proven abilities. The most important of the nacas societies, the Naca Omincia , functioned as something of a tribal council. Operating by consensus, it had the power to declare war and to negotiate peace. A few members of the Naca Ominicia were appointed wicasa itancans , who were responsible for implementing decisions of the Naca Ominicia . Many vestiges of traditional Lakota community organizational structure have been replaced, at least on the surface, by structures forced upon the Lakota by the U.S. government. One important leader in the society was the wicasa wakan , a healer respected for wisdom as well as curative powers. This healer was consulted on important tribal decisions by the wicasa itancans , and is still consulted on important matters by the Lakota people today.
Religion The Sun Dance, also known as the Offerings Lodge ceremonial, is one of the seven sacred ceremonials of the Sioux and is a ceremonial for which they have come to be widely known. The most famous Sun Dance occurs in early August at Pine Ridge. The Sun Dance takes place in early July at Rosebud, and at other times among other Sioux communities. The ceremonials, however, are not performed for the benefit of tourists. Attendance by tourists is discouraged. No American Indian religion has been more closely studied or more widely known than the Sioux religion, partly due to the appeal of John Niehardt's book, Black Elk Speaks, in which he recorded his interviews with the Sioux spiritual leader earlier this century. Another reason for its prominence is because the American Indian Movement adopted many of the practices of the Sioux religion for its own and carried those practices to many areas of the continent where they had not been widely known. The so-called New Age movement within American culture has also become captivated by the religious practices of the northern Plains Indians, primarily the Cheyenne and the Sioux (practices that are largely foreign to Indians in many other areas of the continent, but which are perceived by many Americans as representative of Indians in general). Yet, until by act of Congress, the American Indians Religious Freedom Act of 1978, the practice of Indian religions was a crime in the United States. The practice of many Native American religions throughout the continent was forced underground in the late nineteenth century as news spread about the massacre of 153 unarmed Minneconjou Sioux men, women, and children by the U.S. Army at Wounded Knee on the Pine Ridge Reservation on December 29, 1890. The Minneconjous, camped at Wounded Knee Creek, had been holding a Ghost Dance, attempting to fulfill the prophecies of the Paiute visionary Wovoka. While fleeing their own agency after the murder of Sitting Bull, they tried to reach what they perceived to be the safety of the protection of Chief Red Cloud at Pine Ridge, who was on friendly terms with the U.S. government.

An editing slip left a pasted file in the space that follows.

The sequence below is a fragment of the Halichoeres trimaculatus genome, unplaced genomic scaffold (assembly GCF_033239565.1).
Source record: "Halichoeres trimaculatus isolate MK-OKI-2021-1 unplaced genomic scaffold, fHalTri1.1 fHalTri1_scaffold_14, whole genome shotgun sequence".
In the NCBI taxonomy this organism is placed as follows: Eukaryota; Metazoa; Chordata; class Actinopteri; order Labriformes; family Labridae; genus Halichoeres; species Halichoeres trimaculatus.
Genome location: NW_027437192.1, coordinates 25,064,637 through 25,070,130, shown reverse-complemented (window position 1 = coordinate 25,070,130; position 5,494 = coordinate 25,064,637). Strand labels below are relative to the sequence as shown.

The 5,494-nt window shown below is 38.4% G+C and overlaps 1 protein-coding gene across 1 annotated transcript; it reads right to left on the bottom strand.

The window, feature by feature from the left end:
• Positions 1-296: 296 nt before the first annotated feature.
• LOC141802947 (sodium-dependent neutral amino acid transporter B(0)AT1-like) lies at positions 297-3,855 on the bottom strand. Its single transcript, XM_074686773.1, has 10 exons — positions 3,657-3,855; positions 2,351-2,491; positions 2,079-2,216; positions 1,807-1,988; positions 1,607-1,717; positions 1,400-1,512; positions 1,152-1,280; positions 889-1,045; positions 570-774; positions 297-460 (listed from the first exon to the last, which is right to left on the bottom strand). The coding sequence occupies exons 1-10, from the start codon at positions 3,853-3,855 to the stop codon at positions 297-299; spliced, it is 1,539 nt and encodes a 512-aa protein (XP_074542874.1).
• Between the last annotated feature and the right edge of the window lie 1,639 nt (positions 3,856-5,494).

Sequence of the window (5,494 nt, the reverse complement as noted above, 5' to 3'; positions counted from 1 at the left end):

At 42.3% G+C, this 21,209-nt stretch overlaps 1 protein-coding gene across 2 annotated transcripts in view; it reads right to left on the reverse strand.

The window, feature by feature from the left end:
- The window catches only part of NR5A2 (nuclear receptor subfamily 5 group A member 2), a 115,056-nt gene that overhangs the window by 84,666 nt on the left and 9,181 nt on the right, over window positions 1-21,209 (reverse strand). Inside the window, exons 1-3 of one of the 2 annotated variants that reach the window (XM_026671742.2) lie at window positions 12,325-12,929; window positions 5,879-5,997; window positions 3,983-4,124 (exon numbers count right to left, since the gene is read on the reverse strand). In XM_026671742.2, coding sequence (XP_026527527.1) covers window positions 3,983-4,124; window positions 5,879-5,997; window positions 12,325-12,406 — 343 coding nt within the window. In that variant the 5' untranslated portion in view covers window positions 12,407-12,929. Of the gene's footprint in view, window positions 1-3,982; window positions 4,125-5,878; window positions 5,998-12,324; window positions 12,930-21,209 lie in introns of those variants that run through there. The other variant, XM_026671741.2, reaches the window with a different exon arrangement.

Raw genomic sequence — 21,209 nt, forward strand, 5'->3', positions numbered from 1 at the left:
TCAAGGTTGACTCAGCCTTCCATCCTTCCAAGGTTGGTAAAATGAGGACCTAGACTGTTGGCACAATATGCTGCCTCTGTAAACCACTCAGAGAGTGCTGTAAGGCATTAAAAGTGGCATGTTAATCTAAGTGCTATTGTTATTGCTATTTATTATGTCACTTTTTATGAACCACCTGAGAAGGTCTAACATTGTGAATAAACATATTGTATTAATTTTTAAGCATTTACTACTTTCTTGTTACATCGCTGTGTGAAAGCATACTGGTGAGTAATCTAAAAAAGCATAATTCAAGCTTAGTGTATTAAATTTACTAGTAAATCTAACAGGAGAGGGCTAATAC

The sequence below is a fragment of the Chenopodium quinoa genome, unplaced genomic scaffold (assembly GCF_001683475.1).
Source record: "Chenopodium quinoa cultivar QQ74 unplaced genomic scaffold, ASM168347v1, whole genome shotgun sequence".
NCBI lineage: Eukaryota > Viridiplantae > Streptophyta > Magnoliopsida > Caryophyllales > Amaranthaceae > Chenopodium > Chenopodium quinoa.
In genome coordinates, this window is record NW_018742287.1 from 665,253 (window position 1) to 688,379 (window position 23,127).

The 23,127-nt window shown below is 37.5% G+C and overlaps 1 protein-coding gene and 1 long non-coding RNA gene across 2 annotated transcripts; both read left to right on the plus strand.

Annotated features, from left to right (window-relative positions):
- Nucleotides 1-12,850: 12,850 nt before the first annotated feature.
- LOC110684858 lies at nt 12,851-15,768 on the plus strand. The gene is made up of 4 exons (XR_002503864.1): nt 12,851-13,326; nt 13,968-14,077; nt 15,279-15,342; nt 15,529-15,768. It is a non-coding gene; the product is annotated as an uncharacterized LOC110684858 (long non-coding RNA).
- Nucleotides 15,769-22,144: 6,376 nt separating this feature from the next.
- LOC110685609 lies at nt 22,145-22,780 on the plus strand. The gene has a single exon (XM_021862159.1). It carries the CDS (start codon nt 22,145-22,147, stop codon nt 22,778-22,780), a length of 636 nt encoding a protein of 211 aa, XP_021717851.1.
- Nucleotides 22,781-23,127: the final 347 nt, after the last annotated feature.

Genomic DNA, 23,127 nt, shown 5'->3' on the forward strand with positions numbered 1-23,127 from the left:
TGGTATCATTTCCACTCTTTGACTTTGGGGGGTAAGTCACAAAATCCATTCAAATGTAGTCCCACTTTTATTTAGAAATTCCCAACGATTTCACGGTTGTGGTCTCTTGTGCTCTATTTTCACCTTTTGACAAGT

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- Fall '16
- Native Americans in the United States, Sioux